Tuesday, September 06, 2005

In a corner of Antrim another generation grows up on a diet of sectarian hatred

Angelique Chrisafis:

It began late one night when Kathleen McCaughey's front door was kicked down by two men who stormed up the stairs shouting: "Taigs out."

"Aren't you going to call me an Orange bastard?" asked one of the men when Mrs McCaughey, 51, who has epilepsy, came out of her bedroom in her dressing gown.

After five months of attacks including petrol and paint bombs and a poster campaign calling her a republican scrounger, she was given a few hours to clear her house and leave the village of Ahoghill in Ian Paisley's North Antrim constituency.

Protestant children had been paid £5 each to sit on her front lawn banging drums until she caved in. If she did not go, she was told, her row of houses would be burned down.

The town of Ballymena and its surrounding villages are in the grip of the worst wave of anti-Catholic sectarian attacks for years and the police have been forced to adopt the same tactics as the UN uses in Kosovo: guarding Catholic churches, schools and Gaelic sports clubs at night to stop them being torched.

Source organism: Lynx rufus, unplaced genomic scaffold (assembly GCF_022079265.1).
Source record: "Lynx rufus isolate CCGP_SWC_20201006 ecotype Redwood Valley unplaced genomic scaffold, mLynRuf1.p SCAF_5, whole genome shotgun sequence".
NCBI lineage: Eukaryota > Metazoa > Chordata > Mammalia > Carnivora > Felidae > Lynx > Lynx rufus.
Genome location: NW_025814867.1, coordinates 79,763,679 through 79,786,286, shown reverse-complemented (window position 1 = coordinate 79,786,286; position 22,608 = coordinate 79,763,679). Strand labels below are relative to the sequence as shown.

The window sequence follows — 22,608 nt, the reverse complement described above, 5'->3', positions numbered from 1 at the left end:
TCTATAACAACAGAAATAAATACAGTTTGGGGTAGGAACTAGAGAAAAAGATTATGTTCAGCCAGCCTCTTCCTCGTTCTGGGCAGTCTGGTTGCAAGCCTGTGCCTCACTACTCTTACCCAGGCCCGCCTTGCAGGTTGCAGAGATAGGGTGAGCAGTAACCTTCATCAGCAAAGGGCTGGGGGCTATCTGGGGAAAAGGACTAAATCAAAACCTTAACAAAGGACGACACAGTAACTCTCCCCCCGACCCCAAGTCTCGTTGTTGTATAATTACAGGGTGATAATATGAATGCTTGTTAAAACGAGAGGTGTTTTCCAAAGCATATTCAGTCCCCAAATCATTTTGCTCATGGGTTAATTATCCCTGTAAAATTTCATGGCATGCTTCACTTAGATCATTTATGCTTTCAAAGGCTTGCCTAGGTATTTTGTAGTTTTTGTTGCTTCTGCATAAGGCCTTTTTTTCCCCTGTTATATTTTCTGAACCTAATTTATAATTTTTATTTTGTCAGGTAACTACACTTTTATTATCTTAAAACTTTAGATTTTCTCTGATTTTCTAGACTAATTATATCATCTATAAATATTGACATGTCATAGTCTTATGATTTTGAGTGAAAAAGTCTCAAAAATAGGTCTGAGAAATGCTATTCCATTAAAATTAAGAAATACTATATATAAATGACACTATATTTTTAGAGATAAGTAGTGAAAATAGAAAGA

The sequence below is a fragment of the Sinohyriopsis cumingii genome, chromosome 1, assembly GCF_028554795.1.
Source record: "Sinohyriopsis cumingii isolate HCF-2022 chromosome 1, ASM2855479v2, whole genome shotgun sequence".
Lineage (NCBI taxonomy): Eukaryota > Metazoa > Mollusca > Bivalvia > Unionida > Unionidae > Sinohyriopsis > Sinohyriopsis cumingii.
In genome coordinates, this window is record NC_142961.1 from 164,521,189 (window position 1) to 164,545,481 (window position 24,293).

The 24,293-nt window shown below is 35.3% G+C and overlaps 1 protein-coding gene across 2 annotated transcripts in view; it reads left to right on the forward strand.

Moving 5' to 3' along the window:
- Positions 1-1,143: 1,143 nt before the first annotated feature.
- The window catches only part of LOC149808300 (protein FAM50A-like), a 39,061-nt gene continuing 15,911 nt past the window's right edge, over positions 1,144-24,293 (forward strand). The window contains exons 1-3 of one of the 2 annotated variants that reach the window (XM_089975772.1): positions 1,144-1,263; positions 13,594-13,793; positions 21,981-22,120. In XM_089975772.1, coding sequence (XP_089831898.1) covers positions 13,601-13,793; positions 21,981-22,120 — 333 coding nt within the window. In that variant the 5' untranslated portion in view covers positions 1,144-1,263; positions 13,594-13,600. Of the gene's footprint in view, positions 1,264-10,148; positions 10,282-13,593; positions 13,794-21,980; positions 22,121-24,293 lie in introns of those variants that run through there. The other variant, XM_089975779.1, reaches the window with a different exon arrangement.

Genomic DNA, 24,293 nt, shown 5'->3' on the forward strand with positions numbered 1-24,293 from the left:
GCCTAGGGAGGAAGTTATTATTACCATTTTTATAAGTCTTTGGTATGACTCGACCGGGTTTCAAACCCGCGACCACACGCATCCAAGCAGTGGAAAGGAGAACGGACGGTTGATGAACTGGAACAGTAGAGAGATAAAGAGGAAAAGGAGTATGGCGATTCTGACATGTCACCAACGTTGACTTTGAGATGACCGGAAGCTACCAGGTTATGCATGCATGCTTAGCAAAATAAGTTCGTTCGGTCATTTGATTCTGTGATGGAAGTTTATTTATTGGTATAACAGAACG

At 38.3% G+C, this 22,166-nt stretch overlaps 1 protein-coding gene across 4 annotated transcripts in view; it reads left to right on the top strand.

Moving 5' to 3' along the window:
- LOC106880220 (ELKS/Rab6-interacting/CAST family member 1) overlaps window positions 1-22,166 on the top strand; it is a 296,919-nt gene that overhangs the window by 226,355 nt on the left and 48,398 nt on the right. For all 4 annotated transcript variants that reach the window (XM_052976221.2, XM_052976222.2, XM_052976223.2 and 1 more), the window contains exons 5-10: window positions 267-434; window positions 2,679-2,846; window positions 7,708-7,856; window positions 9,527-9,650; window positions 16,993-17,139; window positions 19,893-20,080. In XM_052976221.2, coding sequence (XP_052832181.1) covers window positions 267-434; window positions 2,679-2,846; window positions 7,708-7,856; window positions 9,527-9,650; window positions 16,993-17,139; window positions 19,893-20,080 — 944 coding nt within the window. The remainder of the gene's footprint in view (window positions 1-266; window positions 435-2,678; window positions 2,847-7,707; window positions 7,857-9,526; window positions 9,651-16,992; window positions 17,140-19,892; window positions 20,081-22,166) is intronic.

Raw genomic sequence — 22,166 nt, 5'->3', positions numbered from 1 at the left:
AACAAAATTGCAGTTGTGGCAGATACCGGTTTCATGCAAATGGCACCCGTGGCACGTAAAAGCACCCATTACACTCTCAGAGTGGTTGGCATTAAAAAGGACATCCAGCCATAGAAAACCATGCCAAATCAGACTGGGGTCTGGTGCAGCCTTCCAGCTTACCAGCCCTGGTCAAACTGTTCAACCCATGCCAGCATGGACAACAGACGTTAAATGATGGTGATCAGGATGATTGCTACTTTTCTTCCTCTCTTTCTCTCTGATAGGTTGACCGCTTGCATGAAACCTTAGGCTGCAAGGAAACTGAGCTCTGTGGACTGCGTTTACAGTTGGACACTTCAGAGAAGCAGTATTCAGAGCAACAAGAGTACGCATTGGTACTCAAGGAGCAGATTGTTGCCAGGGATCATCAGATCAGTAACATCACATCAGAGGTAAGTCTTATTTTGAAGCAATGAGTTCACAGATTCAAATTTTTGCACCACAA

Northern Ireland is slipping into the kind of civil strife where people cannot tolerate the presence of their neighbours, and it is being demonstrated at primary schools. Two Catholic schools in the area were burned in arson attacks within 24 hours last week. The head of Northern Ireland's community relations council has said the police patrols are unsustainable, adding that many people would soon start to feel they could only live in Ballymena with UN-style protection.

Ballymena is the buckle in Northern Ireland's Bible belt, the seat of the Paisley family and a place that has been likened to 1960s Mississippi. It is rural, conservative, mainly born-again Christian and predominantly Protestant. Catholics make up about 25% of the borough.

Ballymena's most famous Catholic son, the actor Liam Neeson, has recalled having to shelter inside during Orange parades in his youth.

But Mr Paisley, leader of the biggest unionist party in Northern Ireland, was criticised for not condemning the anti-Catholic attacks soon enough and doing little to engage with his community to stop them.

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